in human neurological processes are also "small". (But not too small
to be measured.)
What is not in doubt here is that it has been demonstrated
experimentally that amalgam dental fillings generate electrical
potentials with magnitudes of up to 350 millivolts. See:
However, it appears that two questions which still remain unanswered
are, firstly, exactly how do these potentials arise, and secondly are
they able to dissipate electrical energy through the nerves in
With regard to the first question, dentists confidently tell us that
newly placed amalgam fillings quickly acquire a layer of metal oxide
on their exposed surfaces as the result of a small degree of
electrolytic corrosion, and that this layer adheres permanently to the
surface thereby preventing further electrolysis from taking place.
(I have no reason to doubt that this is the case.)
So for an answer it might be necessary to consider other phenomena by
which electrical potentials are induced in metallic materials. And two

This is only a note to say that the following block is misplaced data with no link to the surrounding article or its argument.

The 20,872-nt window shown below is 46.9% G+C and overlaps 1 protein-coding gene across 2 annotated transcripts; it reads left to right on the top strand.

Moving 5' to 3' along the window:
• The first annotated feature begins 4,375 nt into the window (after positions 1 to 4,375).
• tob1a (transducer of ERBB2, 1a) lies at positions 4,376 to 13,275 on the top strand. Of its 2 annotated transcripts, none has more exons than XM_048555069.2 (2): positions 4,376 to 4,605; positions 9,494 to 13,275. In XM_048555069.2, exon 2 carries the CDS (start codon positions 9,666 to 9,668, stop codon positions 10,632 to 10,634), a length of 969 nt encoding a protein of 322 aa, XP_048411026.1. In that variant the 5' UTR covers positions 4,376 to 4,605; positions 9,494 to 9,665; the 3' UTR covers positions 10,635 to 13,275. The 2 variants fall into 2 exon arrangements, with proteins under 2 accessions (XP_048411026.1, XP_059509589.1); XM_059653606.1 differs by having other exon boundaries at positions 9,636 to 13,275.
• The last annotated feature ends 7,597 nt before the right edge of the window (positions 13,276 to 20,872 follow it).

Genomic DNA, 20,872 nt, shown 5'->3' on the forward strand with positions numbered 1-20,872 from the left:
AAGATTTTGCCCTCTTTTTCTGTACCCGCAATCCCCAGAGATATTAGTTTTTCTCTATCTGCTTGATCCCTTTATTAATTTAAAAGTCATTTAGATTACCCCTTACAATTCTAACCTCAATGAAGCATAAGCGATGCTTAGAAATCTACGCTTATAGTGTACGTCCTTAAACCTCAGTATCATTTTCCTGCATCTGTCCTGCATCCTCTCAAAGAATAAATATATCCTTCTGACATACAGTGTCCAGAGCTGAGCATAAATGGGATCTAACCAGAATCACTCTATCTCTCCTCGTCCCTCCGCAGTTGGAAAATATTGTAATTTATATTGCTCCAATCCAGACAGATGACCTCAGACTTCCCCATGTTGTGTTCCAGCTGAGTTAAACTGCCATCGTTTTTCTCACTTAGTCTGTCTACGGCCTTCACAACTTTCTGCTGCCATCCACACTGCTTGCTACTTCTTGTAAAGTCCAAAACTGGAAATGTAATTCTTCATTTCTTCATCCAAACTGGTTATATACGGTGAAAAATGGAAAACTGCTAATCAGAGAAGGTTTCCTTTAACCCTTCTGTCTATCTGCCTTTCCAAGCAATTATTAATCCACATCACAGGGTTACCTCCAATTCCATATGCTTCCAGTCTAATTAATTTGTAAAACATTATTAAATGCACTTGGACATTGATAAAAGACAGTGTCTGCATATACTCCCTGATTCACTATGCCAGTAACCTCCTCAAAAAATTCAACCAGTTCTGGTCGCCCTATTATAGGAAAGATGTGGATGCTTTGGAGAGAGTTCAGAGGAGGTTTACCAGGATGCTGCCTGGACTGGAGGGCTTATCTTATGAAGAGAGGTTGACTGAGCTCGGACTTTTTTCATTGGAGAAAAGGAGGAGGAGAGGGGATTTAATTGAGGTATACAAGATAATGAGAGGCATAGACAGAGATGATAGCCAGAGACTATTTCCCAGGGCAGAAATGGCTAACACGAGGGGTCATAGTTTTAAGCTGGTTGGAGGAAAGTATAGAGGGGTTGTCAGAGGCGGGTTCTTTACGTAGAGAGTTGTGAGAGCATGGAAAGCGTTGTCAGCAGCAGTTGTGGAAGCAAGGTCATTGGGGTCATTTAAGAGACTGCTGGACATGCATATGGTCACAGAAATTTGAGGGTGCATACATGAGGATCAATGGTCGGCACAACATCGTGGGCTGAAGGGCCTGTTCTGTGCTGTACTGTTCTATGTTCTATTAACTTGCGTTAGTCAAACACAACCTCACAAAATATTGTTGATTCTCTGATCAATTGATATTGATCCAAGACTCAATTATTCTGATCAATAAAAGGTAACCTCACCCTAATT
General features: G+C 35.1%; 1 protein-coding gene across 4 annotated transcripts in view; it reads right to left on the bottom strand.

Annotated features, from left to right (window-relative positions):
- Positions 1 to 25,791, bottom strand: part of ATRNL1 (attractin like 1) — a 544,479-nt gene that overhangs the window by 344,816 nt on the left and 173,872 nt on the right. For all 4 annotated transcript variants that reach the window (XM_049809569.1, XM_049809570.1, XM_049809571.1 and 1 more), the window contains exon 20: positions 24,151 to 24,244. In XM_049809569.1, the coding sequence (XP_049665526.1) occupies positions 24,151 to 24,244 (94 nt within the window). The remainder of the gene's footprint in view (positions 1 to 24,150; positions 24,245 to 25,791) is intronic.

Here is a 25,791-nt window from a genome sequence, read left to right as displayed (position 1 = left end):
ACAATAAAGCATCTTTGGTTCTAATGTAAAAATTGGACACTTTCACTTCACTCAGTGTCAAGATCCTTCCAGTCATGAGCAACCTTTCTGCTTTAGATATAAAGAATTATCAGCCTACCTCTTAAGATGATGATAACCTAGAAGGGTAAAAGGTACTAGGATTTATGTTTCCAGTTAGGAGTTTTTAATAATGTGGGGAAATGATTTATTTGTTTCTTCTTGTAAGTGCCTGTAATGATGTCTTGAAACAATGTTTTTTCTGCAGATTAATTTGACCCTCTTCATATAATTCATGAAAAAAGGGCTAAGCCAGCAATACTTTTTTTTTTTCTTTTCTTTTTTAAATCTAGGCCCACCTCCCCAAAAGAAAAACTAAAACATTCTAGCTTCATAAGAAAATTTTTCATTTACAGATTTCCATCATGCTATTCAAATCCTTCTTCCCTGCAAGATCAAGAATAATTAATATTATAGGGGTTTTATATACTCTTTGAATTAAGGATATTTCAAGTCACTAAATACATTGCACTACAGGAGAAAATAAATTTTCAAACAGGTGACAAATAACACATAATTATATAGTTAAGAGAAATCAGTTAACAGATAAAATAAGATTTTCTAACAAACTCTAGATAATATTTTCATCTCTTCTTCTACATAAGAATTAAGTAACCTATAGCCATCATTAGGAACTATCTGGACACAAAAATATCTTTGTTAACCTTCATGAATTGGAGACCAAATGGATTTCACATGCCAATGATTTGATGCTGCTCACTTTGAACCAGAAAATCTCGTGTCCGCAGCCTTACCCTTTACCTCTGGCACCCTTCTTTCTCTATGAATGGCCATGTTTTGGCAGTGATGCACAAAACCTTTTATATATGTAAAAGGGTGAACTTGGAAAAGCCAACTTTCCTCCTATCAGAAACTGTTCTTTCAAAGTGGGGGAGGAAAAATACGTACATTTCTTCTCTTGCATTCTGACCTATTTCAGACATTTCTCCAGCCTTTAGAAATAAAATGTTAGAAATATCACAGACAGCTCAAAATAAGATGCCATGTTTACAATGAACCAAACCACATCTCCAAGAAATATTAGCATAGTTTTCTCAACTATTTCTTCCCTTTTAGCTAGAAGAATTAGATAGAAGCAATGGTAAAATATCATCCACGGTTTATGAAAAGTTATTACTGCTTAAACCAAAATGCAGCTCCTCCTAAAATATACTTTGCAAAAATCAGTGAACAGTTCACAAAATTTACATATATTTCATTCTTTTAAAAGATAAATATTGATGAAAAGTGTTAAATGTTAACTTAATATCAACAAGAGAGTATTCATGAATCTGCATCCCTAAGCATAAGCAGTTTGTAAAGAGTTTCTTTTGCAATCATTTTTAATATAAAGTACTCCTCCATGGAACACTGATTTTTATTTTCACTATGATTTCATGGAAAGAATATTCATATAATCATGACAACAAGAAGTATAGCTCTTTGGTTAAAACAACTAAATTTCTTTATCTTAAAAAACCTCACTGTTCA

which come to mind are thermoelectric phenomena and electromagnetic
phenomena (which we know are linked with each other).
Unfortunately (and some might suggest inexplicably) it appears that
neither the dental profession nor any other organisation in the world
knows anything at all about the thermoelectric or electromagnetic
properties of dental amalgams.
I wonder if this might be due in some part to the answer to the second
(Remember, if it can be shown that thermoelectric and electromagnetic
phenomena are between them not able to generate electrical potentials
as large as 350 millivolts in dental amalgams, then this does not
necessarily mean that this figure is false. It would simply make it
necessary for us to conclude that we still DO NOT understand where it
Keith P Walsh
PS, This thread started with an enquiry about the magnetic
susceptibility of dental amalgams.
In view of the fact that dental amalgam is an inhomogeneous mixture of
dissimilar metals, would you expect the magnetic susceptibility of the
material to vary from point to point within the material?
And, if so, would you expect to be able to establish scientifically
that it is not possible to measure this variation without ever having
bothered to try?